The book should be available in a matter of a few weeks, but you can now read the entire first chapter and snippets of the rest at Google Books. The first chapter focuses on the battle itself and pays specific attention to how Confederates assessed having to fight black soldiers. Other blogger/authors have expressed their frustration about these previews and I am certainly sympathetic. That said and apart from the legal issues involved I am not too concerned. In fact, I don’t think it will have much of an impact, if any, on sales. Times are tough for many people and if those interested can at least get a taste of what is in the book than I am happy. Ultimately, I wrote the book for it to be read and to stimulate discussion and hopefully lead to some understanding of this event.
I am pleased to see that the first chapter is previewed in its entirety. It covers material that has led to some pretty heated debates on this blog and has even reinforced the belief in a small number of people that my motivations for writing are based on a hatred of all things southern. Yes, how silly. The nice thing about a book is that you have to lay it all on the line. I did my best to interpret the battle based on the evidence collected and my thorough reading of relevant secondary sources. Ultimately all interpretations are incomplete and subject to correction.
The 67-year-old Sakoguchi recalls seeing the labels on crates outside his parents’ small grocery store in San Bernardino. Years later, while scouring swap meets near his home, he discovered that the 10-by-11-inch images had become coveted collectibles. Sakoguchi experimented with the format and found that the pastoral elements of the labels made it easier to tackle controversial topics, including AIDS and 9/11. “When I paint with these labels,” he says, “it’s disarming, no matter the subject. People don’t want to be lectured about politics or race, so I use images and colors that soften the blow.”
I am not surprised that public officials in Union County, North Carolina have finally authorized the inclusion of a marker/monument on courthouse grounds to honor its local slave population. [I’ve followed this story for quite some time.] Given everything I know about the folks involved in this project I am not optimistic that the final wording of the marker will do justice to what we know about the history of free and enslaved blacks and the Confederacy. The history will be distorted.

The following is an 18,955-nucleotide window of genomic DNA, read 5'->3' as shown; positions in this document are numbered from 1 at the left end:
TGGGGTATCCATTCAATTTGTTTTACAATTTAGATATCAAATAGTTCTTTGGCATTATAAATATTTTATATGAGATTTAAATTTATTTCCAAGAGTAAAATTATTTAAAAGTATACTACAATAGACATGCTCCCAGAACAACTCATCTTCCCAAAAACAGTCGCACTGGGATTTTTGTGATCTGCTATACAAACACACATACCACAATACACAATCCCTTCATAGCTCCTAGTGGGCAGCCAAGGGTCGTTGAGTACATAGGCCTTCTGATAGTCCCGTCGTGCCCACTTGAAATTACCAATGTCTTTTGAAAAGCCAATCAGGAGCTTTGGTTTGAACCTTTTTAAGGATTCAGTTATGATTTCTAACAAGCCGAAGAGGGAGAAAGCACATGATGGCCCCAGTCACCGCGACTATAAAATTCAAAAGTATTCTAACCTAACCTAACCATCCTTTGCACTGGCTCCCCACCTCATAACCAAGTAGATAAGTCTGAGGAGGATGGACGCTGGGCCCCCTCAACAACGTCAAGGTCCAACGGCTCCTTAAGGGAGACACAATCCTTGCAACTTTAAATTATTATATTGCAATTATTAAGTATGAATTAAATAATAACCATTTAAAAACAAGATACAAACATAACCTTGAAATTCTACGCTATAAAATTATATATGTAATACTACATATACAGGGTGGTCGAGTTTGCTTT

This is unfortunate since slaves like Aaron Perry and Weary Clyburn deserve to be remembered. The final wording of the marker will likely reference their service in the Confederate army and their having been awarded pensions late in life. This interpretation will satisfy the self-serving agenda of the Sons of Confederate Veterans, who are committed to remembering the Confederacy as some kind of experiment in civil rights. It will also satisfy the descendants of these men, who wish to see their ancestors remembered.
These men deserve to be remembered, but not for living a life that falls outside of the historical record. They deserve to be remembered because they survived slavery. We can only imagine what hardships and humiliations these men suffered as chattel. How many experienced the lash or the pain of separation from loved ones? How many suffered from the intense desire to be free?
On top of all of this these men were forced to endure the hardships of a war that, if concluded in favor of their owners, would have ensured their continued enslavement. Tens of thousands of slaves were impressed by the Confederate government as laborers, while thousands more accompanied their owners to serve their individual needs. The presence of slaves in the army did not mark a change in their legal status. They were not brought to war to place them any closer to freedom. Quite the opposite. Now, in addition to the hardships experienced at home these men were forced to negotiate a new set of challenges and dangers. Violence was anything but foreign to the nation’s slave population by 1861. Separation from families was anything but new for these men.
And yet these men survived. They even went on and managed to eke out an existence during very difficult times that perhaps filled them with pride in knowing that their lives were finally their own.
Yes, we should honor these men. Honor them not for serving the Confederacy, but surviving it.
This morning I learned that Natasha Trethewey has been named as the next poet laureate. Many of you know Trethewey from her penetrating collection of poems on the racial legacy of the Civil War, titled Native Guard. Her selection comes at an important point in the Civil War Sesquicentennial as we begin to commemorate those events that mark emancipation and the recruitment of African Americans into the United States army. It is a commemorative landscape fraught with landmines, but I am comforted in knowing that there are voices out there that can help to guide us through.
The ghost of history lies down beside me, rolls over, pins me beneath a heavy arm.
Here is a video of the author reading “Elegy of a Native Guard” on location.